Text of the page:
Since 1994, NIH has supported the standardized collection of polysomnography (PSG) studies as part of landmark multi-center studies which have used well-defined methods for data collection and quality assurance. Across studies, information on disease risk factors and outcomes, cardiovascular and neurocognitive function, and biochemical marker data, are available for children and adults representing diverse backgrounds. These data could serve as an invaluable national resource, providing opportunities to engage the scientific community, including trainees, in efforts to discover predictive bio-physiological signals for disease incidence and progression and to address critical questions regarding disease susceptibility and subgroup differences not possible using data from single cohorts. Improved access to those data would add value to already funded projects, ensuring maximal and enduring impact. Optimal use of such data requires the systematic organization and structuring of these data and access to procedures and computational tools for easy but secure access and curation of well-defined data subsets. The NHLBI National Sleep Research Resource (NSRR) aims to meet these compelling needs, thus leveraging the NIH's investments in the collection of sleep data in well characterized cohort studies and clinical trial to create a unique national resource of reliably-scored, well-annotated research PSGs from many major NHLBI cohorts or clinical trials (~ 50,000 sleep studies). The NSRR also will include: a) an electronic database of polysomnography data (raw signals, scored annotations, and summary sleep metrics);b) quantitative metrics of heart rate and EEG signals;b) linked data on clinical, physiological and biochemical parameters;c) a tool set to allow the user to search and access de-identified research data using a secure, cloud platform;d) an open-source suite of tools for offline analyses for signal processing, file structure editing, data harmonization and statistic generation;and e) user support for resource usage. NSRR will be a scalable and expandable resource constructed by capitalizing on major advances in informatics, developed with leading-edge agile software engineering methodology, user-centered interface design and an ontology-driven architecture.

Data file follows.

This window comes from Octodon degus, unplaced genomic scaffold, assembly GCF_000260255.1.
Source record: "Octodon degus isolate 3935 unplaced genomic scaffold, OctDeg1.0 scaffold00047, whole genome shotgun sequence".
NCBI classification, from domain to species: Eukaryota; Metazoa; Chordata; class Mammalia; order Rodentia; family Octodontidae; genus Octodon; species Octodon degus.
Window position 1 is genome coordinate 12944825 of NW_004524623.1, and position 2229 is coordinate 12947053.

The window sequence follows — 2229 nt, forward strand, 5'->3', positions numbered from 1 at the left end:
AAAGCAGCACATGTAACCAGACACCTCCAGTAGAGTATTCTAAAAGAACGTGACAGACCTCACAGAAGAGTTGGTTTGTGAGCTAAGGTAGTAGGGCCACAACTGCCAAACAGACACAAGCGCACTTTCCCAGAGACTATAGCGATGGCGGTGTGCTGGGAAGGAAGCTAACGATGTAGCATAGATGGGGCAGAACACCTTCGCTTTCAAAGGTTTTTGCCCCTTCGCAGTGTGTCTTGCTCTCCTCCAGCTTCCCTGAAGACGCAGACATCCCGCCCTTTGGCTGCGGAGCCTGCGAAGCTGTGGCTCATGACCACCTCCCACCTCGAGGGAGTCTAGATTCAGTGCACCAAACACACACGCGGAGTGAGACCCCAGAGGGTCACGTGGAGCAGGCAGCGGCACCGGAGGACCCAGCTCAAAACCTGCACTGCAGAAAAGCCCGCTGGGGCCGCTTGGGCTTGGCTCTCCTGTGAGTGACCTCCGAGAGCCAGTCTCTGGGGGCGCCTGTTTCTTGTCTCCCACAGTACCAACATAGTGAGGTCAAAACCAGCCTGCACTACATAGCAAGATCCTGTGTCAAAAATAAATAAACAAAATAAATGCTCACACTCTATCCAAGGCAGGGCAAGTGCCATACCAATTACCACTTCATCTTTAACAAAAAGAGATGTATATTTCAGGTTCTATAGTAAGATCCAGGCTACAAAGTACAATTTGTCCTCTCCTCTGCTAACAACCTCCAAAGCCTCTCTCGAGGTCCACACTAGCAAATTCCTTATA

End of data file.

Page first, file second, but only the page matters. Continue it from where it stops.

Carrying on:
The creation of a central library of well-defined sleep studies linked to clinical and physiological data will transform data sharing approaches across the scientific community, enhancing the ability of researchers to address critical questions regarding the role of sleep disorders in the etiology of chronic health conditions, such as cardiovascular disease and identify subgroups of the population at greatest risk for sleep disorders and their related co-morbidities.
|Mehra, Reena; Redline, Susan (2014) Arrhythmia risk associated with sleep disordered breathing in chronic heart failure. Curr Heart Fail Rep 11:88-97|